I chose Remote Year for my experiment to test the following hypotheses:
- Hypothesis #1 :Traveling more than I currently do will increase my happiness.
- Hypothesis #2: A different pace of traveling (a new country every month) will be more satisfying than our current pace (several months in the same place every year and a few short multi-country sprints).
- Hypothesis #3: Traveling with other nomads will enhance my travel experience.
My Remote Year cohort consists of 22 humans, ranging in age from 26 – 71. We are mostly American, slightly more women than men, and I am one of only 2 married people (both of us are traveling without our spouses). Every month our group is supplemented by several “citizens” (Remote Year’s term for alumni) who join us in a specific city for the month.
Our travel itinerary is as follows:
- June: Split, Croatia
- July: Lisbon, Portugal
- August: Valencia, Spain
- September: Cape Town, South Africa
I set off for Croatia in late May to join my Remote Year cohort (we are called “Davinci”). During the first month, I shared a flat with two men (who were delightful flatmates). If you’re curious what our flat looked like, here’s a short video tour:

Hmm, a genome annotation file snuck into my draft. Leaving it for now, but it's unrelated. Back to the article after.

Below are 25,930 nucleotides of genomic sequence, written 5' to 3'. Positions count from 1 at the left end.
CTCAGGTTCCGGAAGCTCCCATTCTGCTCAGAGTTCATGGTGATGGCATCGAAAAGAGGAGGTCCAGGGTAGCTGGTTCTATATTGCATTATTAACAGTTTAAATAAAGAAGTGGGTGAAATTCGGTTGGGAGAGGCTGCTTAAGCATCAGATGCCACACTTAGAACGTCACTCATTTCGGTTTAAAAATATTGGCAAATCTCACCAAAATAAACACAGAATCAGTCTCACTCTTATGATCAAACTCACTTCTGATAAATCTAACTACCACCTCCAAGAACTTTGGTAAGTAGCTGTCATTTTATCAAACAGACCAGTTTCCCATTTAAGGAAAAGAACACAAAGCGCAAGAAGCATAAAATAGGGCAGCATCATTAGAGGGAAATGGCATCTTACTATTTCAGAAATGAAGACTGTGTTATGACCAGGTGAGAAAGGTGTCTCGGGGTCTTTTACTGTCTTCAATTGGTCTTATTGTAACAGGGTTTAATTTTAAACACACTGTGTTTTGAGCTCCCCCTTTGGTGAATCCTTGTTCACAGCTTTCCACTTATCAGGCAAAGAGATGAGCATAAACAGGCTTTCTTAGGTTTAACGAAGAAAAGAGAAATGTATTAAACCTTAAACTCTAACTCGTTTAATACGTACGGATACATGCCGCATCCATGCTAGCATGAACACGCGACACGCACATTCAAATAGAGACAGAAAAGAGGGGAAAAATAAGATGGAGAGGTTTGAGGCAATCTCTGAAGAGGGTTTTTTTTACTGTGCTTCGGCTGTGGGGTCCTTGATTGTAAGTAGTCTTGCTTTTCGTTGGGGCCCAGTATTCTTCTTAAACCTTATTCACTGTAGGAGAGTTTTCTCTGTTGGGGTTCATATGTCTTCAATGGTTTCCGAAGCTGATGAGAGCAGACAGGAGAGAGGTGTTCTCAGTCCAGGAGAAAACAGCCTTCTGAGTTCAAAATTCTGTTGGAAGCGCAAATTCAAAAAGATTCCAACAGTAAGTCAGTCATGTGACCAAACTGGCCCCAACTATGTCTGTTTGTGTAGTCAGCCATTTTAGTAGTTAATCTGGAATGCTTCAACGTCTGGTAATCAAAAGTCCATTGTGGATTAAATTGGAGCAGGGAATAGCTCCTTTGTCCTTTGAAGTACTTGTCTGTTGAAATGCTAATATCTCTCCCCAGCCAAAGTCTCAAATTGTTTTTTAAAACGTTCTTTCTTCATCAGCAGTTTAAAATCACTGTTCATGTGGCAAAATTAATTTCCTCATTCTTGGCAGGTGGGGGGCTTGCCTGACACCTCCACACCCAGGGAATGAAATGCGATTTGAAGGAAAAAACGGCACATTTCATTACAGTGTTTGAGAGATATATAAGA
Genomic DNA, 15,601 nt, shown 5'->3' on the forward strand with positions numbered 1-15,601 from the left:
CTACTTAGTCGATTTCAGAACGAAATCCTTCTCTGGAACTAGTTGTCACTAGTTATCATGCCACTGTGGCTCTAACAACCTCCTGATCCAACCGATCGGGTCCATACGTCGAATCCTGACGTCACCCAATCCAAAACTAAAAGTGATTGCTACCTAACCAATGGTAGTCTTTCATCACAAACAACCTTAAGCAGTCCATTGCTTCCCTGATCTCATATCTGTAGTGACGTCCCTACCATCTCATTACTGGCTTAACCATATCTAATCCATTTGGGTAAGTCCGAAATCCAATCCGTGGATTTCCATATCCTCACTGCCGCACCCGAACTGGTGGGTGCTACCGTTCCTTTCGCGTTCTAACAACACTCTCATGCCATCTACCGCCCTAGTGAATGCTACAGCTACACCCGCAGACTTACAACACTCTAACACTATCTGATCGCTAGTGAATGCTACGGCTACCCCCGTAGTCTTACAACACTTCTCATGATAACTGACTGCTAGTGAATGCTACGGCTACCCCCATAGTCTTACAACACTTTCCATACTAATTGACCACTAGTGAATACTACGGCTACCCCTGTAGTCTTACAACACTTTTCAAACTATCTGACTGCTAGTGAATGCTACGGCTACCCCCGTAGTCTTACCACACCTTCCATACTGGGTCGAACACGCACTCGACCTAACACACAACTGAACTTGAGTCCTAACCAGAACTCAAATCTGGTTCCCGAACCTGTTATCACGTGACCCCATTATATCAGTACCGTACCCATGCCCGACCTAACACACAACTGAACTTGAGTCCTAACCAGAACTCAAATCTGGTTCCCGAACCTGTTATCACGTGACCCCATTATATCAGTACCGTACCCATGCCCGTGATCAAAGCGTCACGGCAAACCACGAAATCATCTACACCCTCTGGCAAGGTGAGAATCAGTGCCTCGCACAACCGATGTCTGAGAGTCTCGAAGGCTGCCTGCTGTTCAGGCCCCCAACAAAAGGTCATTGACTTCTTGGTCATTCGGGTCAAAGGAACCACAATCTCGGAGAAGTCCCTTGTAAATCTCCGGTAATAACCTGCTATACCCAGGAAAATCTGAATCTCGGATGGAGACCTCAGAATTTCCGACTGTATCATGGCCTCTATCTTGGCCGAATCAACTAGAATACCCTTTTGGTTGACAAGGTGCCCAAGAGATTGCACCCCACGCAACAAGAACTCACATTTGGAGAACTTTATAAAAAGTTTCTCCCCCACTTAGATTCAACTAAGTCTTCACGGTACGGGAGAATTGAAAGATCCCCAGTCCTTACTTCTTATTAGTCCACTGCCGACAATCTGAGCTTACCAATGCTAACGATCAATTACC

As of this post, we’ve completed our first month of travel in Croatia. It was a month full of adventures, challenges, and growth including a whole bunch of firsts for me:
- Zip-lining over Cetina Canyon
- Presenting in the Pecha Kucha format
- A romantic holiday with my husband in Venice, Italy
- Attending the wedding of dear friends in Vittorio Veneto
- Side trips to London, Oxford and Stratford-upon-Avon
- Seeing the gender-reversed version of Taming of the Shrew at the Royal Shakespeare Theater
- Attending FI Chautauqua
- Reading great books by people I connected with this month (The Simple Path To Wealth by Jim Collins and Smart Investing by Sun-Jung Choi)
- Birthing a brand new idea for a philanthropy project and getting immediate feedback on it from likely participants (and then iterating….) and
- Completing the 30 Day Alcohol Experiment
In the midst of all those firsts, I’ve also learned quite a bit about myself. I’m not judging any of it as good or bad, just recording it as observational data. For example: